Evol Ecol Res 5: 835-865 (2003)     Full PDF if your library subscribes.

Explicit trade-off rules in proximate adaptive agents

Jarl Giske,1* Marc Mangel,3 Per Jakobsen,2 Geir Huse,1‡ Chris Wilcox4§ and Espen Strand1

1Department of Fisheries and Marine Biology,  2Department of Zoology, University of Bergen, Postboks 7800, 5020 Bergen, Norway,  3Department of Applied Mathematics and Statistics, Jack Baskin School of Engineering and  4Department of Environmental Studies, University of California, Santa Cruz, CA 95064, USA

Author to whom all correspondence should be addressed.
e-mail: jarl.giske@ifm.uib.no


Organisms in nature are both proximate (operating by rules of thumb) and adapted (the rules influenced by natural selection). We introduce new methods that can be used to study in silico versions of organisms behaving according to proximate adapted rules. Our approach goes beyond neural networks and offers an alternative to optimization methods. It is based on the idea that organisms receive signals from the environment, that the signals are modified by internal (state-dependent) factors to create feelings (which we refer to as hedonic tones), and that behavioural processes (decisions) are a response to the hedonic tones. We illustrate these ideas through a model of a fish moving in a vertically structured environment, subject to predation and competition from conspecifics. The fish in our model responds to food, light, temperature and conspecifics, without any reference to current or future fitness. We use a combination of hedonic modelling to process the response, and genetic algorithms to modify the response via natural selection, according to internal needs and evolutionary history. We show that many different combinations of genes can lead to similar fitnesses, so that this approach generates genetic diversity. We compare our results with those of a variety of empirical studies and show that our approach can lead to new links between empirical and simulation studies.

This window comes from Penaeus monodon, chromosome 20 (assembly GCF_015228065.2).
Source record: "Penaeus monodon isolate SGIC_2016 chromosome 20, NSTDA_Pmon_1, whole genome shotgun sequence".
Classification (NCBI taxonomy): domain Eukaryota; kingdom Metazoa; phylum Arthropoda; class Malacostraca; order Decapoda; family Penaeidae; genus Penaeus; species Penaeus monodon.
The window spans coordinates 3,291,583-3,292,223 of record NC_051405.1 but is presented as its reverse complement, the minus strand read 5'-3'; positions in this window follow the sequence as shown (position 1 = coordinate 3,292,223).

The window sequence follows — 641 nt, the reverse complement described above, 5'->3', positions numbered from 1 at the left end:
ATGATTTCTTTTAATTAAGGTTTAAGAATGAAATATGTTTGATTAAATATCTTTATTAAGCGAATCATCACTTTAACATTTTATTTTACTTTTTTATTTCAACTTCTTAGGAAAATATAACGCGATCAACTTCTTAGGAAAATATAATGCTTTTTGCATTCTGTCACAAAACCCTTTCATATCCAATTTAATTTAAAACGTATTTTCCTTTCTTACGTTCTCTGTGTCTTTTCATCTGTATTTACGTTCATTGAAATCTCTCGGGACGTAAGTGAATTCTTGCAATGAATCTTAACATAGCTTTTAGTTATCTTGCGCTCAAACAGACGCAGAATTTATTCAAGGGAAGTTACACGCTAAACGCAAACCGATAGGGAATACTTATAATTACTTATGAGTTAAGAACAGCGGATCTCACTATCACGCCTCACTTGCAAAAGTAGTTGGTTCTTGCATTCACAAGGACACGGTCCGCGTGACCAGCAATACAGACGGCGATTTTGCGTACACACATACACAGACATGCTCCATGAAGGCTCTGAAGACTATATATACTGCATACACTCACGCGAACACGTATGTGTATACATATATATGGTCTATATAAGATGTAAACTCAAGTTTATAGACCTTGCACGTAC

Keywords: adaptation, affect, behaviour, individual-based modelling, perception, proximate, sensing, trade-off.

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